Ravens' pitch selling nationwide

Merchandise sales up 40 percent in 3 weeks

team thinking retail

January 26, 2001|By Tim Craig | Tim Craig,SUN STAFF

TAMPA, Fla. -- Ravens team merchandise is selling at a respectable pace nationwide when compared with products associated with the better-known New York Giants, NFL officials said yesterday.

Giants merchandise is selling one-fifth better than the Ravens' logo, but the Baltimore team has seen a 40 percent increase in nationwide sales during the past three weeks, said Brian McCarthy, a National Football League spokesman.

Ravens fans in Baltimore are also buying much more of their team's merchandise than what Giants fans in New York are buying, when sales figures are adjusted to population differences, McCarthy said.

"The more people see [the Ravens] and the stories behind the team, the more people want to identify and purchase their merchandise," McCarthy said. "As the team progresses through the Super Bowl, they will not only become known nationwide, but worldwide."

Though the Giants still have an overall edge in sales, McCarthy said much of their success stems from New York's larger population and the team's long history in the NFL.

"The Giants had a 75-year-plus head start in the NFL," he said.

Dennis Mannion, vice president of marketing and business development for the Ravens, said team officials -- who have been aggressively marketing the two-year-old Ravens logo -- are elated by the increased sales.

"It is especially meaningful to us because of our short tenure in the NFL and the fact that we just went through a logo change," Mannion said. "People who were peripheral fans are jumping aboard."

The Ravens' logo changed in 1999 after a trademark dispute.

But the surge in sales of the logo will not translate into more money for the team, NFL officials said. The NFL owns the rights to Ravens merchandise, so all profits are split among the league's 31 teams.

The NFL, which offers 1,000 products, sells $3 billion worth of merchandise a year, according to the Licensing Letter, a New York trade publication.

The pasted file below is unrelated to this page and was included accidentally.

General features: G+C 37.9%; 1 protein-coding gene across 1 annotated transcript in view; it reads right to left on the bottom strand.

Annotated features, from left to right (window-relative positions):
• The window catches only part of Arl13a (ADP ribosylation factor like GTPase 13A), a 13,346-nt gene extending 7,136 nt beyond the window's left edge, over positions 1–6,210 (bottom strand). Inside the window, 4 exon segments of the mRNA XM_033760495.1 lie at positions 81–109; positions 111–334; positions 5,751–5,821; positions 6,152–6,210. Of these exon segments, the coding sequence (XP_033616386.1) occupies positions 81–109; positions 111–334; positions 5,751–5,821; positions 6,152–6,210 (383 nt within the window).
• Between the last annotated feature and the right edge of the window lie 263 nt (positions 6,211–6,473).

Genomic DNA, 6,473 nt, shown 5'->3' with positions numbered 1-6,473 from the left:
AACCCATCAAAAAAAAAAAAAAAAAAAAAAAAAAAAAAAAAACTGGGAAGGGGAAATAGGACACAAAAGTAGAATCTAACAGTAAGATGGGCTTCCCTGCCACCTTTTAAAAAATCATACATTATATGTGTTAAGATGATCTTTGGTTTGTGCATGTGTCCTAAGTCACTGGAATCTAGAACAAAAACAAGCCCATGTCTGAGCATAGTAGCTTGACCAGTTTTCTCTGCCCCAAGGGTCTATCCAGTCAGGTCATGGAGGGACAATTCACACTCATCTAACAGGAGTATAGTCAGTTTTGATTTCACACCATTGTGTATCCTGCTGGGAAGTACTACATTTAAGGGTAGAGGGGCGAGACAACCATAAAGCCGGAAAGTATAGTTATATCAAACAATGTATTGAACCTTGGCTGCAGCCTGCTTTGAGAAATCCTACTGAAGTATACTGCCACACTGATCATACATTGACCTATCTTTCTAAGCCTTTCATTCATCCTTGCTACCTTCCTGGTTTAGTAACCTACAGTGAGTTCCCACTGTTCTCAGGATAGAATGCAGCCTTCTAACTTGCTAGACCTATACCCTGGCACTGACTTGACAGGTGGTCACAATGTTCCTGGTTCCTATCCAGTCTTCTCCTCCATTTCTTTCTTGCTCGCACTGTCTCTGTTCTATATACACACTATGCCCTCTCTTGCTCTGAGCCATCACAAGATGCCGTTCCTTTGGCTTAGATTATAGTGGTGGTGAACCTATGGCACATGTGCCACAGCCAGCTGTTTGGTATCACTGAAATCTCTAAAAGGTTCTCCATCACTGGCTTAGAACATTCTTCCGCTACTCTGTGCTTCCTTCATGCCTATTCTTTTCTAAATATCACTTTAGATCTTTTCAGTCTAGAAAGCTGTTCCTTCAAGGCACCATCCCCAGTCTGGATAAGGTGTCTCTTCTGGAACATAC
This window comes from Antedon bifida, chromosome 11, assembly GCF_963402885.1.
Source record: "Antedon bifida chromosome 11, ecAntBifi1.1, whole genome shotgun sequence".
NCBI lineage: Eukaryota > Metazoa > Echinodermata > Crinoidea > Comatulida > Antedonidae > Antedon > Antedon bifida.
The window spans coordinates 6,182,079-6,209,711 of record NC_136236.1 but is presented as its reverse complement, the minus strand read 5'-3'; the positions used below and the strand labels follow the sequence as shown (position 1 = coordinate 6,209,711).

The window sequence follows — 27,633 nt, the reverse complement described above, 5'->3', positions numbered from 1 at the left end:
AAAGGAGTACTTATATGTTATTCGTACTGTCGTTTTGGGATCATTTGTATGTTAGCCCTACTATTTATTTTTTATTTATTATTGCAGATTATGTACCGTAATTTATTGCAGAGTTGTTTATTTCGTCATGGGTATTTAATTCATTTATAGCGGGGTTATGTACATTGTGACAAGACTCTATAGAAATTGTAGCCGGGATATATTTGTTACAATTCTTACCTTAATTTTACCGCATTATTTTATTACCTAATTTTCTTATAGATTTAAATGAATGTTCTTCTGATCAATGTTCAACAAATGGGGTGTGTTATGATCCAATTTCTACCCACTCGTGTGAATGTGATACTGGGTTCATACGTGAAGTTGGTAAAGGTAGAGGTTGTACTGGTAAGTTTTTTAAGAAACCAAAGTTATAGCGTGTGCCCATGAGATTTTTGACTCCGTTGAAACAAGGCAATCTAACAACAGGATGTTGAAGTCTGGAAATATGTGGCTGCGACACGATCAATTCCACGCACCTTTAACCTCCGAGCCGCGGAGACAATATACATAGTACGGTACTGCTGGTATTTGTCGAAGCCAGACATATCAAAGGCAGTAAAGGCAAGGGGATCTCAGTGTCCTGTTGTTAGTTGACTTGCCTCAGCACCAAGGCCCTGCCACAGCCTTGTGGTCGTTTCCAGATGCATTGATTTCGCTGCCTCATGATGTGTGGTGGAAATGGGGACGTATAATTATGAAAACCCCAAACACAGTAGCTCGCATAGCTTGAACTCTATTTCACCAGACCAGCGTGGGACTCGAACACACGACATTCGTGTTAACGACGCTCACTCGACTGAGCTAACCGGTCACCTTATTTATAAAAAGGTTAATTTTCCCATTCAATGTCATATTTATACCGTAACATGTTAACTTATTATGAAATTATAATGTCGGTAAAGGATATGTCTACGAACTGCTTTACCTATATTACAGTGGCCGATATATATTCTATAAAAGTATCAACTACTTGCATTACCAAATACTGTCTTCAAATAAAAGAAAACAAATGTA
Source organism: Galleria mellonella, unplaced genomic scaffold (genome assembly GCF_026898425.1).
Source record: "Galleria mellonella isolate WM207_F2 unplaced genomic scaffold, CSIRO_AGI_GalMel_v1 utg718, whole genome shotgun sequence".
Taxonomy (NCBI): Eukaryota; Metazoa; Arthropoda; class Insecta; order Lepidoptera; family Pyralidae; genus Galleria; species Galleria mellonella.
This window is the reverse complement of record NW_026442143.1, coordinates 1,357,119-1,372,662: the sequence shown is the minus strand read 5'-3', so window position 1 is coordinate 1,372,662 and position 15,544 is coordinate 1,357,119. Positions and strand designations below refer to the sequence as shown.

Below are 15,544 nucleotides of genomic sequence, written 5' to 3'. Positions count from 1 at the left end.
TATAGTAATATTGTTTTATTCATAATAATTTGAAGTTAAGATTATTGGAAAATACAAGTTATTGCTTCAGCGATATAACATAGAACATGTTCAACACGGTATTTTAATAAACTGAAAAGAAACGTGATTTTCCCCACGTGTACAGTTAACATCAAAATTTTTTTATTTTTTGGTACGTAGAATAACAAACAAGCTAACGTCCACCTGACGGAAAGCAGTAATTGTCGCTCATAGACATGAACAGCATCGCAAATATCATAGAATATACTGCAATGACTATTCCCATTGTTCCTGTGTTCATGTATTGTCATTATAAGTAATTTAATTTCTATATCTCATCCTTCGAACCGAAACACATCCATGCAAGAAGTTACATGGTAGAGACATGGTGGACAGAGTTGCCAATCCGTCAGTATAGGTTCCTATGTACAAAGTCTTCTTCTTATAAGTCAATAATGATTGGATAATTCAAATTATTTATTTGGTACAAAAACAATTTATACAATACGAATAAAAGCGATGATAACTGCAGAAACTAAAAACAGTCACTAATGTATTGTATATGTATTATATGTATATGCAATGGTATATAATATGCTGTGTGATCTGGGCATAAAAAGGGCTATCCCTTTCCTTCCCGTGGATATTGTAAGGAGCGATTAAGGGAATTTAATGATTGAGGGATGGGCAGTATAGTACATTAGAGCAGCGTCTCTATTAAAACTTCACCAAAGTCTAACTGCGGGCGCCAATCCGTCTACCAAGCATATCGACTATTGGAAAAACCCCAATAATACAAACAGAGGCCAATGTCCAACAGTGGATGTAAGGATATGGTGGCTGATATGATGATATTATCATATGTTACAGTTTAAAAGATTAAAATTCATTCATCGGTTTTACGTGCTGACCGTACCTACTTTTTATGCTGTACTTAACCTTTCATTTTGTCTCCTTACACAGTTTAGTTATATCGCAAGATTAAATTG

Mannion said the Ravens, looking to capitalize on their new popularity, are considering opening their own retail outlets.

Ravens stores or kiosks, which would be operated by the team, would enable the organization to keep more profits from merchandise sales, instead of having to split them with the other NFL teams.

"The good news is this puts us in a position to get into the retail business," Mannion said, noting it could generate $1 million to $2 million a year for the Ravens. "I don't think we had the legs before this year to do that, but this should give us a pretty good base to explore that business."

So far, sales of Ravens merchandise in Tampa have been mixed.

Fred Meyer, owner of the Super Bowl store in Tampa's upscale Old Hyde Park Village shopping district, said Ravens items are outselling Giants material by eight to one.

"New York is tainted. They have won so many things, this is one more thing," Meyer said. Meyer and several Tampa other residents said the city is rooting for the Ravens because of starting quarterback Trent Dilfer, who used to play for the Tampa Bay Buccaneers.

But Cathy McKelvie of CZ Sports Marketing said Ravens merchandise has been a tough sell at her store, which is located near Raymond James Stadium.

"You kind of almost have to be from Baltimore to like the Ravens," McKelvie said. "New York is more of America's town."

Ronnie Dillion, a 27-year-old employee at Nothing But Lids, which specializes in NFL team hats, said "a lot more" people have been buying Giants hats.

"I never even heard of the Baltimore Ravens until last year," Dillion said with a sneer.

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